The concept of the ‘Right to Protect’ is receiving prominence in the UN with the proliferation of dictatorial regimes using brutal and predatory tactics to harass and eliminate vulnerable groups of citizens seen as prejudicial to their interests. In response, the UN is increasingly assertive of its right to intervene in the interests of the victimized. Consequently, it is vital for the regime to treat the Tamil polity, particularly war victims, with genuine concern and compassion and respect their human, political and economic rights as citizens.
If we are to achieve economic prosperity as a nation, then we need to consider the importance of economic rights of citizens in addition to political and human rights. The universal importance of economic rights as a complement to political rights was stated most eloquently and succinctly by U.S. President Franklin D. Roosevelt (FDR) in his state of the union address as far back as 1944. It epitomizes what any citizen, particularly Sri Lankans, would wish to hear from their leadership.
In summary, he contended that the state cannot be content even if a fraction of citizens are is ill-fed, ill-clothed, ill-housed, and insecure. The nation’s strength is based on the protection of certain inalienable political rightsâ€”among them the right of free speech, free press, free worship, trial by jury, freedom from unreasonable searches and seizures. However, it is evident that these political rights have proved inadequate to assure equality in the pursuit of happiness. True individual freedom cannot exist without economic security and independence. He stated that â€œNecessitous men are not free men.” People who are hungry and out of a job are the stuff of which dictatorships are made. It is self evident that a new basis of security and prosperity must be established for allâ€”regardless of station, race, or creed which include the right to a useful education, the right to a satisfying and remunerative job adequate to cover basic needs and aspirations, the right to a home which meets basic comforts, the right to adequate medical care and facilities to achieve and enjoy good health and the right to social security benefits and old age care.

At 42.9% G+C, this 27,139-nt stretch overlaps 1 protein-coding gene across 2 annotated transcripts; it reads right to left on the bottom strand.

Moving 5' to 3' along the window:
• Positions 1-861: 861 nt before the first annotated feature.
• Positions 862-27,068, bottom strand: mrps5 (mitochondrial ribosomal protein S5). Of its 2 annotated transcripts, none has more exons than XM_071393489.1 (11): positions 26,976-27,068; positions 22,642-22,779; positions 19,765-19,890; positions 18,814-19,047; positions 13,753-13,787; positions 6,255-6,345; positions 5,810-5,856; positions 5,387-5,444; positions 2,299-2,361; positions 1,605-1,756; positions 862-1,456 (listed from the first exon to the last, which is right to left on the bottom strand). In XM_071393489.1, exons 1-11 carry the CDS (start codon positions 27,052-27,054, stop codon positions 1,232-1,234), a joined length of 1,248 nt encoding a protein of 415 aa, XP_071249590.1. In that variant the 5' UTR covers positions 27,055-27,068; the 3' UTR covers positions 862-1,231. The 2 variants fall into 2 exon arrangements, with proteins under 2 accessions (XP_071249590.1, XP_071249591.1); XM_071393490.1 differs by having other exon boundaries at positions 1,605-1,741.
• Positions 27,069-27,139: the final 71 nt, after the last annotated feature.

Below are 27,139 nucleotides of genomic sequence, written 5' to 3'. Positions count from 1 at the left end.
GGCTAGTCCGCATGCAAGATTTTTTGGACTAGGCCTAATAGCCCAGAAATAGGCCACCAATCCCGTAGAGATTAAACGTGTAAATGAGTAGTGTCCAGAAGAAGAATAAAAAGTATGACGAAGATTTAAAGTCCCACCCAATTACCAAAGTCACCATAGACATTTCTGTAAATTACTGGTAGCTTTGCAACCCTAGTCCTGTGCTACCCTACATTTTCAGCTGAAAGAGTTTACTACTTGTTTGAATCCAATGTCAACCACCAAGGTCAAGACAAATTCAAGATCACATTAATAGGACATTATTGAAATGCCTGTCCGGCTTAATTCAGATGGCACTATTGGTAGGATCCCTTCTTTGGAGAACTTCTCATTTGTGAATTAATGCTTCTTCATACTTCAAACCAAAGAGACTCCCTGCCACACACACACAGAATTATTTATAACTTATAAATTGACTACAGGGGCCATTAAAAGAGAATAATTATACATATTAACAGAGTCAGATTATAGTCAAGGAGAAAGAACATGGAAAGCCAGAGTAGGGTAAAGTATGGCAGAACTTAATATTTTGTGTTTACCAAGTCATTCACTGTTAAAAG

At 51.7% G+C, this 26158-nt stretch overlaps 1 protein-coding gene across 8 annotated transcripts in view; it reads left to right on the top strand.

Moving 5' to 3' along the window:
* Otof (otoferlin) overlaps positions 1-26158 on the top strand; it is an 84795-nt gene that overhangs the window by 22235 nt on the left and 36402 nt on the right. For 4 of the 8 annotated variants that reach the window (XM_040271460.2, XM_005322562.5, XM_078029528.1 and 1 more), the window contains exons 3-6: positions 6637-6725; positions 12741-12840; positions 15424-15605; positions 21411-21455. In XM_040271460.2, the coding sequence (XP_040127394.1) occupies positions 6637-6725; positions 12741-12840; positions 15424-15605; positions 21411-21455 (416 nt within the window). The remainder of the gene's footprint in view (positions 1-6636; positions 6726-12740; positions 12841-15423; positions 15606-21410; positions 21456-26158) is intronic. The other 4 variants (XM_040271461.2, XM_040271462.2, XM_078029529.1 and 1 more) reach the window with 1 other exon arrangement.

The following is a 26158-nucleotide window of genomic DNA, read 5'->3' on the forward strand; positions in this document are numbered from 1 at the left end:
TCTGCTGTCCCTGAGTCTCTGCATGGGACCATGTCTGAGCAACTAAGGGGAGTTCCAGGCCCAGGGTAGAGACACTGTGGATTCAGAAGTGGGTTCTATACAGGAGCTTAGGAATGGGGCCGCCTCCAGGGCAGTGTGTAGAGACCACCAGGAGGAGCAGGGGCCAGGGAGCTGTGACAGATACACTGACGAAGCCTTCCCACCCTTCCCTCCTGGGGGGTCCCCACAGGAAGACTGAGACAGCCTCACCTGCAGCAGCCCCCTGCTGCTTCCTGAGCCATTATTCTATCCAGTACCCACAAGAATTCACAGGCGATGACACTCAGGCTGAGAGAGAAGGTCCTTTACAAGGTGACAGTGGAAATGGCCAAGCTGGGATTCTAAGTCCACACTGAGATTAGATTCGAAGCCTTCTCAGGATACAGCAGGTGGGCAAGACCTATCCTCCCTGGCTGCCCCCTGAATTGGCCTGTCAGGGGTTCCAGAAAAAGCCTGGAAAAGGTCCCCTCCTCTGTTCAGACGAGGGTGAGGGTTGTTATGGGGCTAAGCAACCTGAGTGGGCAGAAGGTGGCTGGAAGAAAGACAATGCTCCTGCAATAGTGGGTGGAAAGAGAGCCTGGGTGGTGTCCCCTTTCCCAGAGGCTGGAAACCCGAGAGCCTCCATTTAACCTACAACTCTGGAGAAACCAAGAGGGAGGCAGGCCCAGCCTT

The universal applicability of such cherished ideals of economic freedom, particularly to our nation and the developing world, is patently clear in the address of the US President although it targeted the American people of a bygone era.
The Challenge of Good Governance
Sri Lanka has the resources necessary to provide every citizen with basic political and economic rights. However, it has failed to do so essentially due to poor governance, insincerity and lack of strong political will despite being governed by democratically elected governments since achieving independence sixty two years ago. Consequently, the country’s growth has been severely stunted resulting in endemic rural poverty and underdevelopment. The state coffers would be empty if not for ‘ blood money’ derived from foreign exchange earnings mainly through the exploitation of cheap female labourÂ by exportingÂ housemaids for menial work overseas as well as throughÂ low value adding garment industries.
The challenge of good governance is to implement a economically viable and environmentally sustainable development strategy which genuinely meets the growing aspirations and increasing standards of living of the people while maintaining political and social stability through just, ethical and democratic principles.
Assertive Civil Society
Sri Lanka needs a strong civil society leadership capable of challenging the government in committing to good governance and also motivating and enlightening citizens to be assertive of their rights and thereby to proactively participate in building the economy. This may prove to be the only way forward for us to prevail over our self imposed subjugation to an autocracy.